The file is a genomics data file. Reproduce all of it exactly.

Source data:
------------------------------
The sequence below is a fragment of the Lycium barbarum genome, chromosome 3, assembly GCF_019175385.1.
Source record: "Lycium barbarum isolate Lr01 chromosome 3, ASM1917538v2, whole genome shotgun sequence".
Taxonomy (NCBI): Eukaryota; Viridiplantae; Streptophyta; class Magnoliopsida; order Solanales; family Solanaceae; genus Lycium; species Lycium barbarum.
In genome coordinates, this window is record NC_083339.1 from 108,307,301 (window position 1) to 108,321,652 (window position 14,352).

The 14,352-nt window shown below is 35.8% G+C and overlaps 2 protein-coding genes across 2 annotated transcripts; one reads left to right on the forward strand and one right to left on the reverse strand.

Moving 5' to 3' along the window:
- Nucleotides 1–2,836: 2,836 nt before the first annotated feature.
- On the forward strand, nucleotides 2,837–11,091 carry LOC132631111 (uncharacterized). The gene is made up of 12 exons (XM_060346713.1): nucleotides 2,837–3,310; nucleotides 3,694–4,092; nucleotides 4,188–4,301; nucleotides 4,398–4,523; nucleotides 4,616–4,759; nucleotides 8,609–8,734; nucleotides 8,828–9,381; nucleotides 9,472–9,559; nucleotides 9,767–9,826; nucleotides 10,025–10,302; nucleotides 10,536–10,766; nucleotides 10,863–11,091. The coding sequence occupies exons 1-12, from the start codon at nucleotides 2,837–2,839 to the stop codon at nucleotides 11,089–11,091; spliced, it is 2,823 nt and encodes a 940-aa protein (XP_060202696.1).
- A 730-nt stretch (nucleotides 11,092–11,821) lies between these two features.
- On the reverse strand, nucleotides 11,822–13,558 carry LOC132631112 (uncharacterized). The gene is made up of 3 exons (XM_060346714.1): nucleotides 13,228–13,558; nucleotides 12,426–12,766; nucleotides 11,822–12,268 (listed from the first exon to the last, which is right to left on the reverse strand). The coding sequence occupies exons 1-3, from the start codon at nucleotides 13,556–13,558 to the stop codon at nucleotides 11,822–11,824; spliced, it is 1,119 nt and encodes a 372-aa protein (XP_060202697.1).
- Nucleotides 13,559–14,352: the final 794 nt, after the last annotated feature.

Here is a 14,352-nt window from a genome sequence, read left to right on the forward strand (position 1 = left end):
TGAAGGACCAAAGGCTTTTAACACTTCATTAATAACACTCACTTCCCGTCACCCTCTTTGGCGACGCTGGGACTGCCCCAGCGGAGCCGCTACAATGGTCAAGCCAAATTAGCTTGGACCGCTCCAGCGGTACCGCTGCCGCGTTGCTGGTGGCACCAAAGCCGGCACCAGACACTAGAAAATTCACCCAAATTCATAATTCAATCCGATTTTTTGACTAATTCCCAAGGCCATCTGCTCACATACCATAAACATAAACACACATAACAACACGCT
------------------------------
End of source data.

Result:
The sequence below is a fragment of the Lycium barbarum genome, chromosome 3, assembly GCF_019175385.1.
Source record: "Lycium barbarum isolate Lr01 chromosome 3, ASM1917538v2, whole genome shotgun sequence".
Taxonomy (NCBI): Eukaryota; Viridiplantae; Streptophyta; class Magnoliopsida; order Solanales; family Solanaceae; genus Lycium; species Lycium barbarum.
In genome coordinates, this window is record NC_083339.1 from 108,307,301 (window position 1) to 108,321,652 (window position 14,352).

The 14,352-nt window shown below is 35.8% G+C and overlaps 2 protein-coding genes across 2 annotated transcripts; one reads left to right on the forward strand and one right to left on the reverse strand.

Moving 5' to 3' along the window:
- Nucleotides 1–2,836: 2,836 nt before the first annotated feature.
- On the forward strand, nucleotides 2,837–11,091 carry LOC132631111 (uncharacterized). The gene is made up of 12 exons (XM_060346713.1): nucleotides 2,837–3,310; nucleotides 3,694–4,092; nucleotides 4,188–4,301; nucleotides 4,398–4,523; nucleotides 4,616–4,759; nucleotides 8,609–8,734; nucleotides 8,828–9,381; nucleotides 9,472–9,559; nucleotides 9,767–9,826; nucleotides 10,025–10,302; nucleotides 10,536–10,766; nucleotides 10,863–11,091. The coding sequence occupies exons 1-12, from the start codon at nucleotides 2,837–2,839 to the stop codon at nucleotides 11,089–11,091; spliced, it is 2,823 nt and encodes a 940-aa protein (XP_060202696.1).
- A 730-nt stretch (nucleotides 11,092–11,821) lies between these two features.
- On the reverse strand, nucleotides 11,822–13,558 carry LOC132631112 (uncharacterized). The gene is made up of 3 exons (XM_060346714.1): nucleotides 13,228–13,558; nucleotides 12,426–12,766; nucleotides 11,822–12,268 (listed from the first exon to the last, which is right to left on the reverse strand). The coding sequence occupies exons 1-3, from the start codon at nucleotides 13,556–13,558 to the stop codon at nucleotides 11,822–11,824; spliced, it is 1,119 nt and encodes a 372-aa protein (XP_060202697.1).
- Nucleotides 13,559–14,352: the final 794 nt, after the last annotated feature.

Here is a 14,352-nt window from a genome sequence, read left to right on the forward strand (position 1 = left end):
TGAAGGACCAAAGGCTTTTAACACTTCATTAATAACACTCACTTCCCGTCACCCTCTTTGGCGACGCTGGGACTGCCCCAGCGGAGCCGCTACAATGGTCAAGCCAAATTAGCTTGGACCGCTCCAGCGGTACCGCTGCCGCGTTGCTGGTGGCACCAAAGCCGGCACCAGACACTAGAAAATTCACCCAAATTCATAATTCAATCCGATTTTTTGACTAATTCCCAAGGCCATCTGCTCACATACCATAAACATAAACACACATAACAACACGCT